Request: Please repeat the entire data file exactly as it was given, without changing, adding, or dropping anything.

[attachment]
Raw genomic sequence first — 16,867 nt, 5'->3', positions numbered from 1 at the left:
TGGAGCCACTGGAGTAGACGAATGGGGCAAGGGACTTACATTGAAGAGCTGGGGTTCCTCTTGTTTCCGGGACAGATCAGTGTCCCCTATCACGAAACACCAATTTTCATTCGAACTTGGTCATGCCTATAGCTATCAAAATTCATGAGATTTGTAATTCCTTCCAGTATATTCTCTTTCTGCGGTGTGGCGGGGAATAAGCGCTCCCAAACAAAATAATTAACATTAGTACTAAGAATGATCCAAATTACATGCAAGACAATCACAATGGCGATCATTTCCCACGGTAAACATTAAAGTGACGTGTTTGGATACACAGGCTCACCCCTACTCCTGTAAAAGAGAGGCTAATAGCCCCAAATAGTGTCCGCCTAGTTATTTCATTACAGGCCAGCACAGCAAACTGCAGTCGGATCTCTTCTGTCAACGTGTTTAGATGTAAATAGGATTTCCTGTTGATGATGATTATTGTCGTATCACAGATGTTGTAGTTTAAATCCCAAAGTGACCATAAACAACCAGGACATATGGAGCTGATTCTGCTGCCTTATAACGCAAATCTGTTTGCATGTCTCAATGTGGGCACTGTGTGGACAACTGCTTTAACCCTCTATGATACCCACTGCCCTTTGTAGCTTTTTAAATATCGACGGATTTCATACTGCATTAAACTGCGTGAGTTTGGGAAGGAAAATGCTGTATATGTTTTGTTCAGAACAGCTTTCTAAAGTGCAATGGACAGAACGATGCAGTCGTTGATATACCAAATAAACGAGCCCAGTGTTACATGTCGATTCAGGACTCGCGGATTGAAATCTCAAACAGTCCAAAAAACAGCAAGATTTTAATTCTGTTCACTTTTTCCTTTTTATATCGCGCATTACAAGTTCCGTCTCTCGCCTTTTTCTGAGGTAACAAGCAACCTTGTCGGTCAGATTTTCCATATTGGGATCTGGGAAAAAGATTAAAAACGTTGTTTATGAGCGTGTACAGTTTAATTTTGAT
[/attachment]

Raw genomic sequence first — 16,867 nt, 5'->3', positions numbered from 1 at the left:
TGGAGCCACTGGAGTAGACGAATGGGGCAAGGGACTTACATTGAAGAGCTGGGGTTCCTCTTGTTTCCGGGACAGATCAGTGTCCCCTATCACGAAACACCAATTTTCATTCGAACTTGGTCATGCCTATAGCTATCAAAATTCATGAGATTTGTAATTCCTTCCAGTATATTCTCTTTCTGCGGTGTGGCGGGGAATAAGCGCTCCCAAACAAAATAATTAACATTAGTACTAAGAATGATCCAAATTACATGCAAGACAATCACAATGGCGATCATTTCCCACGGTAAACATTAAAGTGACGTGTTTGGATACACAGGCTCACCCCTACTCCTGTAAAAGAGAGGCTAATAGCCCCAAATAGTGTCCGCCTAGTTATTTCATTACAGGCCAGCACAGCAAACTGCAGTCGGATCTCTTCTGTCAACGTGTTTAGATGTAAATAGGATTTCCTGTTGATGATGATTATTGTCGTATCACAGATGTTGTAGTTTAAATCCCAAAGTGACCATAAACAACCAGGACATATGGAGCTGATTCTGCTGCCTTATAACGCAAATCTGTTTGCATGTCTCAATGTGGGCACTGTGTGGACAACTGCTTTAACCCTCTATGATACCCACTGCCCTTTGTAGCTTTTTAAATATCGACGGATTTCATACTGCATTAAACTGCGTGAGTTTGGGAAGGAAAATGCTGTATATGTTTTGTTCAGAACAGCTTTCTAAAGTGCAATGGACAGAACGATGCAGTCGTTGATATACCAAATAAACGAGCCCAGTGTTACATGTCGATTCAGGACTCGCGGATTGAAATCTCAAACAGTCCAAAAAACAGCAAGATTTTAATTCTGTTCACTTTTTCCTTTTTATATCGCGCATTACAAGTTCCGTCTCTCGCCTTTTTCTGAGGTAACAAGCAACCTTGTCGGTCAGATTTTCCATATTGGGATCTGGGAAAAAGATTAAAAACGTTGTTTATGAGCGTGTACAGTTTAATTTTGAT